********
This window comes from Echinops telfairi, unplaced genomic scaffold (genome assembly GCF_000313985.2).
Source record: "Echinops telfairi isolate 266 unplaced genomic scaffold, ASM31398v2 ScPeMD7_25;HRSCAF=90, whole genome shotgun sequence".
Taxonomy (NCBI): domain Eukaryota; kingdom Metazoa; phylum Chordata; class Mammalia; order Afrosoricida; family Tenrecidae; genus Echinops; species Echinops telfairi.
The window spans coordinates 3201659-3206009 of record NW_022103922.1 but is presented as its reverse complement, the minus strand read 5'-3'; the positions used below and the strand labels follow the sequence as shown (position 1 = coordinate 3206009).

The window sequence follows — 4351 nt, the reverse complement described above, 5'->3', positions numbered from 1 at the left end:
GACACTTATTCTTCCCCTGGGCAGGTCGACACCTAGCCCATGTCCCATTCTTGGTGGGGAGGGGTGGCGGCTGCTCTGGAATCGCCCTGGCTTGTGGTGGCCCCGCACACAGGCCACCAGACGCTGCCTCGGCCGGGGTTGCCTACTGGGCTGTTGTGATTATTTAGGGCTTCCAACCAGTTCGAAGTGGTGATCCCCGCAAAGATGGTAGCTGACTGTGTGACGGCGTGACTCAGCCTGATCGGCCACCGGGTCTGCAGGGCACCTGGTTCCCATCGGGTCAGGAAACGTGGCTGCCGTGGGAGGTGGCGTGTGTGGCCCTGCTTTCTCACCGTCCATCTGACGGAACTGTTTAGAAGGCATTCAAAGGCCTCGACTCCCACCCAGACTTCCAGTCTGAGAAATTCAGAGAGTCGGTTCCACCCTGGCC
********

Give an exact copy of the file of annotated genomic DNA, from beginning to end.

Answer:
This window comes from Echinops telfairi, unplaced genomic scaffold (genome assembly GCF_000313985.2).
Source record: "Echinops telfairi isolate 266 unplaced genomic scaffold, ASM31398v2 ScPeMD7_25;HRSCAF=90, whole genome shotgun sequence".
Taxonomy (NCBI): domain Eukaryota; kingdom Metazoa; phylum Chordata; class Mammalia; order Afrosoricida; family Tenrecidae; genus Echinops; species Echinops telfairi.
The window spans coordinates 3201659-3206009 of record NW_022103922.1 but is presented as its reverse complement, the minus strand read 5'-3'; the positions used below and the strand labels follow the sequence as shown (position 1 = coordinate 3206009).

The window sequence follows — 4351 nt, the reverse complement described above, 5'->3', positions numbered from 1 at the left end:
GACACTTATTCTTCCCCTGGGCAGGTCGACACCTAGCCCATGTCCCATTCTTGGTGGGGAGGGGTGGCGGCTGCTCTGGAATCGCCCTGGCTTGTGGTGGCCCCGCACACAGGCCACCAGACGCTGCCTCGGCCGGGGTTGCCTACTGGGCTGTTGTGATTATTTAGGGCTTCCAACCAGTTCGAAGTGGTGATCCCCGCAAAGATGGTAGCTGACTGTGTGACGGCGTGACTCAGCCTGATCGGCCACCGGGTCTGCAGGGCACCTGGTTCCCATCGGGTCAGGAAACGTGGCTGCCGTGGGAGGTGGCGTGTGTGGCCCTGCTTTCTCACCGTCCATCTGACGGAACTGTTTAGAAGGCATTCAAAGGCCTCGACTCCCACCCAGACTTCCAGTCTGAGAAATTCAGAGAGTCGGTTCCACCCTGGCC